Pelvic Pain

What is Pelvic Pain?

Pelvic pain is described as pain in the lower abdomen, pelvis, or perineum and is considered to be chronic when symptoms have been present for more than six months. The pain may be described as aching or burning in the area of the perineum or abdomen. 

Symptoms of pelvic pain, in addition to pain in the lower abdomen and pelvis, may include: pain in the hip or buttock, pain in the tailbone, limited sitting tolerance, pain in the joints of the pelvis, pain with sexual intercourse, tender points in the muscles of the abdomen, reduced range of motion in the hips and lumbar spine, urinary frequency, urgency, or incontinence, painful bowel movements. 

What are the common of causes of Pelvic Pain?

Some of the most common causes of pelvic pain include:

  • pelvic joint dysfunction 

  • muscle imbalance within the muscles of the pelvic floor, trunk, and/or pelvis

  • incoordination in the muscles related to bowel and bladder function

  • myofascial trigger points in the muscles of the pelvic floor

  • pressure on one or more nerves in the pelvis

  • weakness in the muscles of the pelvis and pelvic floor

  • scar tissue after abdominal or pelvic surgery

  • organic disease processes

How long should I wait before I seek treatment for Pelvic Pain?

Regardless of the cause of pelvic pain , the sooner you start therapy the better. Research has shown that the brain works best for compensation, or recovery, in the first few months after a dysfunction occurs. This time period is optimal for pelvic rehabilitation to promote the best chance for recovery.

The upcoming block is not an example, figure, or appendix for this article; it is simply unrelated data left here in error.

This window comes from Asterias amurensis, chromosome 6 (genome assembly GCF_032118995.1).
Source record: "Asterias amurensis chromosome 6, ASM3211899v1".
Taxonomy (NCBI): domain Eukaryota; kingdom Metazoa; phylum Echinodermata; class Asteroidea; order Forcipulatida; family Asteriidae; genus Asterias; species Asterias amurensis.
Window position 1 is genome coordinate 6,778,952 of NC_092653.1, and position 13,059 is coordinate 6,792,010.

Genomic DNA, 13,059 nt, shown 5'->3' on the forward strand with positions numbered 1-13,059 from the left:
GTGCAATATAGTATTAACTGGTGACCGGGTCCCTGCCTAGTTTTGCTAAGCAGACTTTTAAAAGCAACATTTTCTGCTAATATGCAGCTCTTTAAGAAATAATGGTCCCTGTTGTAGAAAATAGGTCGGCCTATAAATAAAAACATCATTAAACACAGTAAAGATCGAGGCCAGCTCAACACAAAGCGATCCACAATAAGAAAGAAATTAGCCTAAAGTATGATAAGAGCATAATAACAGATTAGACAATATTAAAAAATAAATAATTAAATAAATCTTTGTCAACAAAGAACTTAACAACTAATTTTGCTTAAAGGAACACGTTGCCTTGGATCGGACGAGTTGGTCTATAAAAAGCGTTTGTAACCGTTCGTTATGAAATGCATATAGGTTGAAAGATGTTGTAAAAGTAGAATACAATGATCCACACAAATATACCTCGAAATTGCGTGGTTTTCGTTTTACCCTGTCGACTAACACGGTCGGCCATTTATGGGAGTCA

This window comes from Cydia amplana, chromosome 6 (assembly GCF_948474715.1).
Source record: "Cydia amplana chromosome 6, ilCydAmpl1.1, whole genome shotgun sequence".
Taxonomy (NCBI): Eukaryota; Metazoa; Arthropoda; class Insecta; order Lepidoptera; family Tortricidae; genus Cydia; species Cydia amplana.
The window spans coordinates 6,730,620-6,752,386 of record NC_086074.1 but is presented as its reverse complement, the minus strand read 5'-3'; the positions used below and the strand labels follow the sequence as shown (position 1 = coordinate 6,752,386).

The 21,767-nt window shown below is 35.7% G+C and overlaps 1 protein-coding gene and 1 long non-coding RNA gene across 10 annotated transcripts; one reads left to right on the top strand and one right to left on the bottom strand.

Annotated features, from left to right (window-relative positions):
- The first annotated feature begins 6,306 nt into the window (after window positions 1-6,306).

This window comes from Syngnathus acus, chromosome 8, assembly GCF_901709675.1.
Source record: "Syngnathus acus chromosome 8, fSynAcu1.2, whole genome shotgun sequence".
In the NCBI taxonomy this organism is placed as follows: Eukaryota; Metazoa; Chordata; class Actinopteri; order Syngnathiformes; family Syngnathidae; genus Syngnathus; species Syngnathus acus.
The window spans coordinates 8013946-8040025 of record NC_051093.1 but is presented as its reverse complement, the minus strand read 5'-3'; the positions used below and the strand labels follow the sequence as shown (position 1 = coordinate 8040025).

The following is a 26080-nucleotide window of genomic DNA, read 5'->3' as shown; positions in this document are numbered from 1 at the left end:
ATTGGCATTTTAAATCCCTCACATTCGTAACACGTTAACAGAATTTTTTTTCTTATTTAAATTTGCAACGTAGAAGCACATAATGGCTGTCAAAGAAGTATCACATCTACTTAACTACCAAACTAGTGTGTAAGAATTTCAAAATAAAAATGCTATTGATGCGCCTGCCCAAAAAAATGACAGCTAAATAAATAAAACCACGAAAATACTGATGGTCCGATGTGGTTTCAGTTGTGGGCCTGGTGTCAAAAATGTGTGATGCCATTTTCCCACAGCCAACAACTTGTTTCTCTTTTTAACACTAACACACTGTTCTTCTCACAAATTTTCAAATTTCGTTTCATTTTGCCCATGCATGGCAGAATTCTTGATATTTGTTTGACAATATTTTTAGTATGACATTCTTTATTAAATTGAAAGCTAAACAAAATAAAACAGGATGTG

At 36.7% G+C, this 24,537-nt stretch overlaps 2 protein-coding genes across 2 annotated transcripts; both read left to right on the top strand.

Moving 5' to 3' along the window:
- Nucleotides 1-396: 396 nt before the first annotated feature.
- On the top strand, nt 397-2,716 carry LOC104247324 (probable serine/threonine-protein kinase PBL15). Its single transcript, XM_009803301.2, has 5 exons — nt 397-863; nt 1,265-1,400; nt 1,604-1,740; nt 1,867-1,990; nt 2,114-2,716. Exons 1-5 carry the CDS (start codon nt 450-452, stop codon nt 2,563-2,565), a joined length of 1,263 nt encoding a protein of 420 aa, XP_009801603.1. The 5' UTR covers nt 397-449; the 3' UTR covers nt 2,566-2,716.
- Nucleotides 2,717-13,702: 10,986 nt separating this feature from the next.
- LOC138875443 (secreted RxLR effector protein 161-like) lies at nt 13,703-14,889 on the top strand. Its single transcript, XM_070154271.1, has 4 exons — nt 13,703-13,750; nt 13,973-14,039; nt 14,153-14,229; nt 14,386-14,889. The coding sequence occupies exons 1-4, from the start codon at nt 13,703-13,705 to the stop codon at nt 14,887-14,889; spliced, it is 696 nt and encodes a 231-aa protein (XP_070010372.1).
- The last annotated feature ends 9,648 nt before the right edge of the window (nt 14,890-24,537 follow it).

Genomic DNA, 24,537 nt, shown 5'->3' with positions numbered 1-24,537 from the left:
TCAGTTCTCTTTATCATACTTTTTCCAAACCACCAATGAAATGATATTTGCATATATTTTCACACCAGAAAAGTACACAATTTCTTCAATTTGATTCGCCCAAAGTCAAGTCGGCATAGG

How can physical therapy help resolve symptoms of Pelvic Pain?

Your physical therapist will perform an examination to identify the causes of pelvic pain. Your therapist also will determine whether you should be referred to a physician for additional tests.  Based on the evaluation results, your physical therapist will individualize treatments to strengthen your pelvic floor muscles and improve their function. 

Physical therapists are trained to evaluate and treat joint dysfunction, muscle tightness, weakness or imbalance in muscle groups, and nerve entrapment - all potential signs of pelvic pain. Physical therapists trained specifically in the area of pelvic health can identify the possible generators of pelvic pain and develop a individualized treatment plan for the patient suffering from pelvic pain.

Your physical therapist will:

  • Show you how to "find" the right muscles and use them correctly.

  • Uses appropriate techniques to address muscle tightness.

  • Use pelvic floor exercises to help you strengthen your muscles. 

  • Instruct you in exercises to stretch and strengthen other important muscles of your body.

  • Suggest behavioral modifications to help alleviate your symptoms.

Depending on your symptoms and level of discomfort, your physical therapist may use biofeedback to make you aware of how your pelvic floor muscles work and how you can control them better. Electrodes attached vaginally or rectally will provide measurements of muscle activity and display them on a monitor, and the therapist will work with you to help you understand and change those readings. The therapist also may use electrical stimulation to improve your awareness of your muscles and increase muscle strength. Other treatment strategies may include retraining of incoordinated muscles, postural training, and strengthening of the abdominal core muscles.